Home 1 Minute Tips Managing Your Work/Life Balance This Summer

Managing Your Work/Life Balance This Summer

Tracee Perryman, PhD, in pinstriped blazer and whilte blouse talks about creating summer balance in duties
Dr. Perryman

Guest editorial by Tracee Perryman, PhD

Dr. Tracee Perryman lists three strategies to help families balance their work and home commitments over the summer.

1. Start early with instilling developmentally appropriate expectations for independence in children. The Centers for Disease Control has excellent handouts for developmentally appropriate expectations by age. Instilling independence and cooperation sets the stage for children to assist with their self-care, as well as assisting with household tasks. Building competence in children helps us better set boundaries, and focus on our time on those most essential family responsibilities, such as being attentive, nurturing, and teaching important life lessons. Thus, we feel more satisfied with our parenting, and feel more comfortable balancing work and family responsibilities.
2. Stick to a routine. Yes, in our professional lives, there are unanticipated issues that come up. Sometimes, those issues do need our immediate attention. However, when we have a routine, we are in an even better position to address unanticipated issues with work and family. And we are less likely to become as anxious, because we have taken care of the essential responsibilities up front. As professional women, we are usually pretty good at establishing a work routine. It is imperative to do the same at home. If family game time is at a certain day and time, then do not compromise unless there is a serious emergency. Otherwise, you are setting the tone for your children to not follow routines, or complete tasks. And, that creates more confusion.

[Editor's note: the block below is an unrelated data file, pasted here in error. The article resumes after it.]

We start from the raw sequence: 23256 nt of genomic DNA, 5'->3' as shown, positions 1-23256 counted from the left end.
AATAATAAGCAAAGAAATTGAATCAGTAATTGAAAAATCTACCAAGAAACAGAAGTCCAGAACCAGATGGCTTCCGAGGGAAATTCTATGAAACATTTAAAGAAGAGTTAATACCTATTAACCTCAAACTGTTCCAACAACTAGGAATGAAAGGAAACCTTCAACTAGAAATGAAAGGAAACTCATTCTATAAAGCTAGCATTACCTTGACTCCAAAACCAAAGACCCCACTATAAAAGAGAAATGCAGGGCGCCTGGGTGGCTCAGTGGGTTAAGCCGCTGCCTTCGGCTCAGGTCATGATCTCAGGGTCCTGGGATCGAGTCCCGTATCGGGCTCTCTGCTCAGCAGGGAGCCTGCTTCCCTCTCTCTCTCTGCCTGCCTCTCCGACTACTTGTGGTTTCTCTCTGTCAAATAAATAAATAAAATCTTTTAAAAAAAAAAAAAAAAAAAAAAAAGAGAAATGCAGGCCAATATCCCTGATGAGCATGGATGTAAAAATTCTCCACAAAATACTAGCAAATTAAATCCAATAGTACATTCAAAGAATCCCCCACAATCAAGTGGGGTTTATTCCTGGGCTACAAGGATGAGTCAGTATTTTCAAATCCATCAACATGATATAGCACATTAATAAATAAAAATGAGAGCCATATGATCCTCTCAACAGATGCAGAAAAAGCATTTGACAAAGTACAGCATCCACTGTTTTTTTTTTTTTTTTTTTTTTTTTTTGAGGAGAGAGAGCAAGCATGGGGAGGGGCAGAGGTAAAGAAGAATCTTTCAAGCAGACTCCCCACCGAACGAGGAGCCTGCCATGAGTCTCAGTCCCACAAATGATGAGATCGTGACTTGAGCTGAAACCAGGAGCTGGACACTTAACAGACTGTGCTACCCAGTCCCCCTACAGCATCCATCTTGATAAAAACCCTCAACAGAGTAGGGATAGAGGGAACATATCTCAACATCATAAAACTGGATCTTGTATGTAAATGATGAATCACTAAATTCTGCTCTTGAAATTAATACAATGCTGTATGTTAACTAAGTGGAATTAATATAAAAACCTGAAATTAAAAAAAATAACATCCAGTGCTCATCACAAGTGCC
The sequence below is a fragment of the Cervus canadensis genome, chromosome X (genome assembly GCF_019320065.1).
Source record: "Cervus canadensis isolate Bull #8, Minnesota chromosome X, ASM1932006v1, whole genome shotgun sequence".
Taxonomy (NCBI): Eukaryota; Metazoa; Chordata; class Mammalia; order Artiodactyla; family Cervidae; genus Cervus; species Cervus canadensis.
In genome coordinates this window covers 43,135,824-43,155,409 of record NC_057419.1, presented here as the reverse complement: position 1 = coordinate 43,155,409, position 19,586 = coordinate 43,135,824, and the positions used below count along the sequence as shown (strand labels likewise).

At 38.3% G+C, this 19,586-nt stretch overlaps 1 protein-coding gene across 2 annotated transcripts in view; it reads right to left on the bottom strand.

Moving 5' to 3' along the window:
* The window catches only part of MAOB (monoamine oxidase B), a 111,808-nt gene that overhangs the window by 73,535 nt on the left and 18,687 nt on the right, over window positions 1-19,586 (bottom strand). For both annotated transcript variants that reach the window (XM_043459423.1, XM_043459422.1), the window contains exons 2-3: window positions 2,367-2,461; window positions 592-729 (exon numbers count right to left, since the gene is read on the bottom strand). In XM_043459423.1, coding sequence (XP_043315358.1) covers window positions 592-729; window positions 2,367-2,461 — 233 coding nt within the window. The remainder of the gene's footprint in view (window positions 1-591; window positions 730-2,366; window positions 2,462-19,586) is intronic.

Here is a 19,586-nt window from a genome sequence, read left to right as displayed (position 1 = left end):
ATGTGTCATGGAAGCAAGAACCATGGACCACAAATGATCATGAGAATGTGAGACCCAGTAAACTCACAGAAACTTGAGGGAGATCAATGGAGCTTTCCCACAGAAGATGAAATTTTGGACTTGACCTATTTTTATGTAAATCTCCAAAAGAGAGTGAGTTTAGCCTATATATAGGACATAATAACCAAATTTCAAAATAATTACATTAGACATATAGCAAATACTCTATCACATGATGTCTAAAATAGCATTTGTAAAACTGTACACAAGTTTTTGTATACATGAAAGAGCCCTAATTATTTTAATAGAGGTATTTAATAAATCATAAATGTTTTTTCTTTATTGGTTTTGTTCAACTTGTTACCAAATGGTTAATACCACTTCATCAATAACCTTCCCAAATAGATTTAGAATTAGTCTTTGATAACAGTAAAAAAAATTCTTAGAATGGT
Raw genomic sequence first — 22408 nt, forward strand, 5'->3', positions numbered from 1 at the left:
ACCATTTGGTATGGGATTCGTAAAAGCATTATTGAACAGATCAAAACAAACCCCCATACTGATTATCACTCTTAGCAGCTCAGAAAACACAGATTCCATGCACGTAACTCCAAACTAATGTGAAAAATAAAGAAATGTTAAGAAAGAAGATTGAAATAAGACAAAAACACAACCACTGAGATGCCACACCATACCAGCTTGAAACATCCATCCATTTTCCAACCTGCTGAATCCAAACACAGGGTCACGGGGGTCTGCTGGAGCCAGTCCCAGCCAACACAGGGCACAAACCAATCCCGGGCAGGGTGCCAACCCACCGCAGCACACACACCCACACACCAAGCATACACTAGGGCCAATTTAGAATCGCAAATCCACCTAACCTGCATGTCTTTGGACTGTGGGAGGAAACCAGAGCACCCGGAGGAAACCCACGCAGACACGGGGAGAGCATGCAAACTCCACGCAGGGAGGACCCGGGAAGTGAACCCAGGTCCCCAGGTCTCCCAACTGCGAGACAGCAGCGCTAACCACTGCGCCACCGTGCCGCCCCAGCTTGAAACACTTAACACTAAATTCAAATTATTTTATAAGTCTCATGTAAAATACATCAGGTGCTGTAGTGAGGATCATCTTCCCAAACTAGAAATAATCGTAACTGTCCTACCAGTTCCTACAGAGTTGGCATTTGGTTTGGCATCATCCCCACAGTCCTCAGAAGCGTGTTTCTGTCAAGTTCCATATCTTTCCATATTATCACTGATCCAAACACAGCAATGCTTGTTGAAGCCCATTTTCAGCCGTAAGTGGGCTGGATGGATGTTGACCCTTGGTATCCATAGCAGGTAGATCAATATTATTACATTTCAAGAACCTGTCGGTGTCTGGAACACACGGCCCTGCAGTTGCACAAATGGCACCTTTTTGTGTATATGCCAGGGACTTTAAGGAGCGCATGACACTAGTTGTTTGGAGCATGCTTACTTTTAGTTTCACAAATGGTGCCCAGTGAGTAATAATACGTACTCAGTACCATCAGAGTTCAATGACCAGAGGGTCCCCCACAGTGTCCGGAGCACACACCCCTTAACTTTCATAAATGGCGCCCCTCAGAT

3. Quality over quantity. Plan special activities for your children. Special does not necessarily mean that it has to be expensive, or a week long experience. It just means that it needs to be an activity occurring outside of the norm, and something that your child(ren) love(s) to do. It also means that your child(ren) should have your full attention. Try to plan these special activities out in advance, so that they have good things to look forward to. Use those special activities as incentives for maintaining household chores, carrying out developmentally appropriate activities independently, and engaging in positive behavior.
Dr. Tracee Perryman is the author of Elevating Futures: A Model For Empowering Black Elementary Student Success. She also is the CEO and co-founder of Center of Hope Family Services, where she leads the organization’s mission to improve the life outcomes of individuals and families living in urban settings.
Read other strategies on health and well-being and finding your work/life balance here.
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